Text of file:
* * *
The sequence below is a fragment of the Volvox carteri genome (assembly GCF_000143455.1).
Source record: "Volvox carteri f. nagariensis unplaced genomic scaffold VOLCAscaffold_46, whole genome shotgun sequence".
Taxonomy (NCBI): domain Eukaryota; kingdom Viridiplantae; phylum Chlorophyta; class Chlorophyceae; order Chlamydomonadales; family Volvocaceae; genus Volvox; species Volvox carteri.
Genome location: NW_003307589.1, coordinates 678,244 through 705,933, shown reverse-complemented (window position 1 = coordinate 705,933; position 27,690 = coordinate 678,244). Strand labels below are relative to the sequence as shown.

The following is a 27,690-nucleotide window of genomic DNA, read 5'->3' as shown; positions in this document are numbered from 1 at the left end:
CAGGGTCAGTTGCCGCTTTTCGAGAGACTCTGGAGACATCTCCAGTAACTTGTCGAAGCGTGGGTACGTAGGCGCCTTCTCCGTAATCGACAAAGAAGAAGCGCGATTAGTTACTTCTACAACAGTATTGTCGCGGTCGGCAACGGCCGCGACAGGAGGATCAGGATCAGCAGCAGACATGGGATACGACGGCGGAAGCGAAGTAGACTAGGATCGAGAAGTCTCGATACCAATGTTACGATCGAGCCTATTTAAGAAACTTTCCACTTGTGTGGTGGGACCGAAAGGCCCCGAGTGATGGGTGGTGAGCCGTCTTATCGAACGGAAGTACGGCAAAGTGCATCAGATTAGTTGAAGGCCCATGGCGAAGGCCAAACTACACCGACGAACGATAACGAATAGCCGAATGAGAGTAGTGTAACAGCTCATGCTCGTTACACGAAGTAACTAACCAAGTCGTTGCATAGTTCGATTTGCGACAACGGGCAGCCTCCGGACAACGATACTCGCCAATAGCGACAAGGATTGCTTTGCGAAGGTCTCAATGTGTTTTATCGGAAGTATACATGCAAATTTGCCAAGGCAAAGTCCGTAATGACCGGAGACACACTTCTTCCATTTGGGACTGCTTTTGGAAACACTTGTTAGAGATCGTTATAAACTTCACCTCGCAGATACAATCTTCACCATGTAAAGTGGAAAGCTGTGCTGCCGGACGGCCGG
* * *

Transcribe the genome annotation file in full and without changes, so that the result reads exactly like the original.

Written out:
The sequence below is a fragment of the Volvox carteri genome (assembly GCF_000143455.1).
Source record: "Volvox carteri f. nagariensis unplaced genomic scaffold VOLCAscaffold_46, whole genome shotgun sequence".
Taxonomy (NCBI): domain Eukaryota; kingdom Viridiplantae; phylum Chlorophyta; class Chlorophyceae; order Chlamydomonadales; family Volvocaceae; genus Volvox; species Volvox carteri.
Genome location: NW_003307589.1, coordinates 678,244 through 705,933, shown reverse-complemented (window position 1 = coordinate 705,933; position 27,690 = coordinate 678,244). Strand labels below are relative to the sequence as shown.

The following is a 27,690-nucleotide window of genomic DNA, read 5'->3' as shown; positions in this document are numbered from 1 at the left end:
CAGGGTCAGTTGCCGCTTTTCGAGAGACTCTGGAGACATCTCCAGTAACTTGTCGAAGCGTGGGTACGTAGGCGCCTTCTCCGTAATCGACAAAGAAGAAGCGCGATTAGTTACTTCTACAACAGTATTGTCGCGGTCGGCAACGGCCGCGACAGGAGGATCAGGATCAGCAGCAGACATGGGATACGACGGCGGAAGCGAAGTAGACTAGGATCGAGAAGTCTCGATACCAATGTTACGATCGAGCCTATTTAAGAAACTTTCCACTTGTGTGGTGGGACCGAAAGGCCCCGAGTGATGGGTGGTGAGCCGTCTTATCGAACGGAAGTACGGCAAAGTGCATCAGATTAGTTGAAGGCCCATGGCGAAGGCCAAACTACACCGACGAACGATAACGAATAGCCGAATGAGAGTAGTGTAACAGCTCATGCTCGTTACACGAAGTAACTAACCAAGTCGTTGCATAGTTCGATTTGCGACAACGGGCAGCCTCCGGACAACGATACTCGCCAATAGCGACAAGGATTGCTTTGCGAAGGTCTCAATGTGTTTTATCGGAAGTATACATGCAAATTTGCCAAGGCAAAGTCCGTAATGACCGGAGACACACTTCTTCCATTTGGGACTGCTTTTGGAAACACTTGTTAGAGATCGTTATAAACTTCACCTCGCAGATACAATCTTCACCATGTAAAGTGGAAAGCTGTGCTGCCGGACGGCCGG